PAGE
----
Sinquefield 06: Nakamura Brilliant!

by Alejandro Ramirez
8/30/2015 – In a showing of excellent attacking chess, Nakamura took So's deep preparation, shredded it over the board and won a brilliant game with multiple sacrifices. So simply seemed to have no clue where the ball was rolling today and was properly punished for it. It was not the only important win today, as MVL and Grischuk also won their games. This puts MVL, Naka and Giri 0.5 from the leaders.

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2015 Sinquefield Cup

This super-GM single Round Robin brings together some of the best players in the world. This is the second leg of the Grand Chess Tour.

The players – Magnus Carlsen (Norway), Levon Aronian (Armenia), Fabiano Caruana (USA), Hikaru Nakamura (USA), Veselin Topalov (Bulgaria), Maxime Vachier-Lagrave (France), Alexander Grischuk (Russia), Anish Giri (Netherlands), Viswanathan Anand (India), Wesley So (USA).

The venue is the Chess Club and Scholastic Center at 4657 Maryland Avenue, Saint Louis, MO 63108. Tickets can be purchased at the Saint Louis Chess Club.

Round Six

Round Six
Name
Rtg
Res.
Name
Rtg
Grischuk, Alexander 2771
1-0
Caruana, Fabiano 2808
Vachier-Lagr, Maxime 2731
1-0
Topalov, Veselin 2816
Giri, Anish 2793
½-½
Anand, Viswanathan 2816
So, Wesley 2779
0-1
Nakamura, Hikaru 2814
Aronian, Levon 2765
½-½
Carlsen, Magnus 2853

Daniel King shows the game of the day from round 6: So vs Nakamura

The hall was packed...

So was downstairs...

and even outside!

What a way to reignite the tournament after the rest day on Friday. The players took it easy and had time to heavily prepare for today’s round. This is an approach that not every grandmaster takes, as some think that too heavy of preparation is counterproductive. Something that we actually had the pleasure of witnessing today!

It is not every day that in a super grandmaster tournament there are so many sacrifices in one round. MVL’s sacrificed a pawn, Caruana sacrificed a piece, but the brilliancy of the round was clearly Nakamura’s sacrifice of basically every piece he had!

The first couple of results of round six were far from interesting. Many predicted that while Aronian would push slightly against Carlsen, he would try to do so with minimal risk and minimal chance of succeeding. In effect, the World Champion was able to equalize without difficulties and the game was drawn.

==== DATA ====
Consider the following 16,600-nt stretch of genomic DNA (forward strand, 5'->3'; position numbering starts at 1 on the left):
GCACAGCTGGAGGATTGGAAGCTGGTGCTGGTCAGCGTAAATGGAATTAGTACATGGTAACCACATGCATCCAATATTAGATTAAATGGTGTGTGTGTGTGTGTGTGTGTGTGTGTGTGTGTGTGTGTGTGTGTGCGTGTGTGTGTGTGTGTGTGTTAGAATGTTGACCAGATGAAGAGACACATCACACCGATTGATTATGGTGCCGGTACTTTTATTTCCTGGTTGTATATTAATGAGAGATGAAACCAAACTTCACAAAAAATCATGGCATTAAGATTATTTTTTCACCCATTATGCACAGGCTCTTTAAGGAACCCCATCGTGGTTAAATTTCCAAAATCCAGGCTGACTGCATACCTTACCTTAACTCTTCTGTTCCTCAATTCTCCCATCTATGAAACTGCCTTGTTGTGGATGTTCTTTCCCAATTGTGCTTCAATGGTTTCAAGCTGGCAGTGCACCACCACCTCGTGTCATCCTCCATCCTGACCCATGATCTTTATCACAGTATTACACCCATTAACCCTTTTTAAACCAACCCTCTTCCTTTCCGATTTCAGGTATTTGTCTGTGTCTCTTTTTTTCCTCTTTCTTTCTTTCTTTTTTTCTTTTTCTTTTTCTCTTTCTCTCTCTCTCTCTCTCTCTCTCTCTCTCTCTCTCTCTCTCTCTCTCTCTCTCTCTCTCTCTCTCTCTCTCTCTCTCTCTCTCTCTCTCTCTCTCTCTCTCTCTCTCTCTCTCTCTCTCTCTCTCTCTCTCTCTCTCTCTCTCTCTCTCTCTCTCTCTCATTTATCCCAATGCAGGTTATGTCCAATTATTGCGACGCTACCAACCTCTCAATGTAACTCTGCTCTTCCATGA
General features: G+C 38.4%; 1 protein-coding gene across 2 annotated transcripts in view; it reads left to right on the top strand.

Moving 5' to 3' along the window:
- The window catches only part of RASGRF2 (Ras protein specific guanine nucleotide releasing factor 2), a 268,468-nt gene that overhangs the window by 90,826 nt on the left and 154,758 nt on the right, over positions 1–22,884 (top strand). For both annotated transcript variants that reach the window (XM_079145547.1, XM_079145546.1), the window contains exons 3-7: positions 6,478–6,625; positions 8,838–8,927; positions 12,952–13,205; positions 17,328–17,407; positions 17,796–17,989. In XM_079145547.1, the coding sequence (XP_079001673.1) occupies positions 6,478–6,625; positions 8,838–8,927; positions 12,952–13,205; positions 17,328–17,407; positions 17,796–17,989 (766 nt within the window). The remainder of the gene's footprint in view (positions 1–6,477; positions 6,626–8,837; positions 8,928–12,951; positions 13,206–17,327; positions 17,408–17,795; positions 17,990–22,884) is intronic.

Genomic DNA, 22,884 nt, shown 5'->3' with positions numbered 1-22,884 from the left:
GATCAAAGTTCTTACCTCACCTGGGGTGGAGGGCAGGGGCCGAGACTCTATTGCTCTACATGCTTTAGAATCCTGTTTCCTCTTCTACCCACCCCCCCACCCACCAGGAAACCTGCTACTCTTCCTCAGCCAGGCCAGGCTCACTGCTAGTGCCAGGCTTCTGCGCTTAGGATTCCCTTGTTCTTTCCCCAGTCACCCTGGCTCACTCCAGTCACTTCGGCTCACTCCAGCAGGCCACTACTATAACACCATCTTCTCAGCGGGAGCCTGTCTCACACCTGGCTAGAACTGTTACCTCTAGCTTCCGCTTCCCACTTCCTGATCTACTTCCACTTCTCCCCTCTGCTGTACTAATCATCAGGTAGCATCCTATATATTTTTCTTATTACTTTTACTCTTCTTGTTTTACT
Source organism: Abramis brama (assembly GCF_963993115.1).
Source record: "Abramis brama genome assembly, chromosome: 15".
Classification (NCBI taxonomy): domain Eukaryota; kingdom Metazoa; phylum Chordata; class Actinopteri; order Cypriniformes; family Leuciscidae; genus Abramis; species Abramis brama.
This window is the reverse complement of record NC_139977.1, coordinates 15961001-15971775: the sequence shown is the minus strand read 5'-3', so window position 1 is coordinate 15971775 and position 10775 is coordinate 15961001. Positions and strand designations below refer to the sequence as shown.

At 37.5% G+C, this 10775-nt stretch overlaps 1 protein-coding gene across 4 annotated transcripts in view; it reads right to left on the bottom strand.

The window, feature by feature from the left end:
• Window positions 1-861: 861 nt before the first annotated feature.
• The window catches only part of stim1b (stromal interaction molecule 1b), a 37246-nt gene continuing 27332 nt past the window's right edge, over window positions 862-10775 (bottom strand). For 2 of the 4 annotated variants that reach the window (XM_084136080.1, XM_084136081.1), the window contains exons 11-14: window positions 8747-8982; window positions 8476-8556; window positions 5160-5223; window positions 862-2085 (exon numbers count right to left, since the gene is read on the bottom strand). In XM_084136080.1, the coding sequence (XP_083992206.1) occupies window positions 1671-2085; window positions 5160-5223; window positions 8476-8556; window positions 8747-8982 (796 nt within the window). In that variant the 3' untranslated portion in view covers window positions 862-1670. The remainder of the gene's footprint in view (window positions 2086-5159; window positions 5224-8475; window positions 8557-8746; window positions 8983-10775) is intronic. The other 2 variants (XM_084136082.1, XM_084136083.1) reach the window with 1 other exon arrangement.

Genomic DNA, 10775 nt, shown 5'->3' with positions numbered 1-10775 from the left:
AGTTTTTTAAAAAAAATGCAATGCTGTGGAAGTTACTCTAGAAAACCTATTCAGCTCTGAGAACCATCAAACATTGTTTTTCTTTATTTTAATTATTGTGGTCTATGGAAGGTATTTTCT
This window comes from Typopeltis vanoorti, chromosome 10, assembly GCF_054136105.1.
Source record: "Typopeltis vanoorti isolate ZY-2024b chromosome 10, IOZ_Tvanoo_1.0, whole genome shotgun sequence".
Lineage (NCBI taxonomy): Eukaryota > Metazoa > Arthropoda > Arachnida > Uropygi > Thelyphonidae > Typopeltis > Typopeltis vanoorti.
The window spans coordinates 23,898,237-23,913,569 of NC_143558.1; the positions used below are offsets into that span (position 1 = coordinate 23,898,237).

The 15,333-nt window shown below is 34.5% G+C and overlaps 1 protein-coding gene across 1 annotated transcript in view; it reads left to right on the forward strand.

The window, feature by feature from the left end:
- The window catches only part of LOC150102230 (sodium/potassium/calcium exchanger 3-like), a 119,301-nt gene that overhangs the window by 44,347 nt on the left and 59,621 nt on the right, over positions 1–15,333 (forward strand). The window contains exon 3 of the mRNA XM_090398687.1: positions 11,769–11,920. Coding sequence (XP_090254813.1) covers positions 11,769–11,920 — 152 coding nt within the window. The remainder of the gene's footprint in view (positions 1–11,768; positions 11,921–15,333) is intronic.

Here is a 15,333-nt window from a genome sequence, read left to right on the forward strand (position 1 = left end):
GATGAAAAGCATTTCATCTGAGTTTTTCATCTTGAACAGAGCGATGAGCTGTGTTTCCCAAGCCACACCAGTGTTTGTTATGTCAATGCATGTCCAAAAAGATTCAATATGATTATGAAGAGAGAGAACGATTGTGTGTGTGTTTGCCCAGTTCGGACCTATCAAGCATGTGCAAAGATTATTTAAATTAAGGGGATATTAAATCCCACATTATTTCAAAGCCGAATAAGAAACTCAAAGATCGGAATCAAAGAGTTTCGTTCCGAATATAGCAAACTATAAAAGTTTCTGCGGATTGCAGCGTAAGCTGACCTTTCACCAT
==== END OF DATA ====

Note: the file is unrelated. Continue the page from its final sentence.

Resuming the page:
[Event "3rd Sinquefield Cup 2015"] [Site "Saint Louis"] [Date "2015.08.29"] [Round "6"] [White "Aronian, Levon"] [Black "Carlsen, Magnus"] [Result "1/2-1/2"] [ECO "A29"] [WhiteElo "2765"] [BlackElo "2853"] [Annotator "Ramirez alvarez,Alejandro"] [PlyCount "64"] [EventDate "2015.??.??"] [EventCountry "USA"] 1. c4 e5 2. Nc3 Nf6 3. Nf3 Nc6 4. g3 d5 5. cxd5 Nxd5 6. Bg2 Nb6 7. O-O Be7 8. d3 O-O 9. a3 Re8 10. b4 Bf8 11. Nd2 Be6 12. Bb2 {A normal version of a reversed Dragon, though there are no games in the database with this exact position!} Qd7 13. Nce4 Bh3 {Trading off the dragon bishop is very normal. Black wastes some time on this operation, but it is more than acceptable.} 14. Bxh3 (14. b5 Nd4 15. Bxh3 Qxh3 16. a4 {was not to Aronian's liking.}) 14... Qxh3 15. Qb3 Qd7 16. Nf3 a5 17. b5 Nd4 18. Nxd4 (18. Bxd4 exd4 {gives Black the ability to pressure a3 (after a4 from Black) and e2, which should give him enough counterplay.}) 18... exd4 19. a4 Qd5 {Carlsen mentioned he didn't know what else to do, this leads to a draw after many trades.} 20. Qxd5 Nxd5 21. Bxd4 f5 22. Nc3 Nxc3 23. Bxc3 Rxe2 {so far forced. White has to take care of the active rook.} 24. Rfe1 {no Rae8 because a5 is hanging} Rxe1+ 25. Rxe1 Bb4 { more trades} 26. Rc1 {forced} (26. Bxb4 axb4 {gives Black an obvious edge in an endgame.}) 26... c6 27. bxc6 bxc6 28. Bxb4 axb4 29. Rxc6 Rxa4 {the game is very obviously drawn.} 30. Rb6 Ra1+ 31. Kg2 Rd1 32. Rxb4 Rxd3 1/2-1/2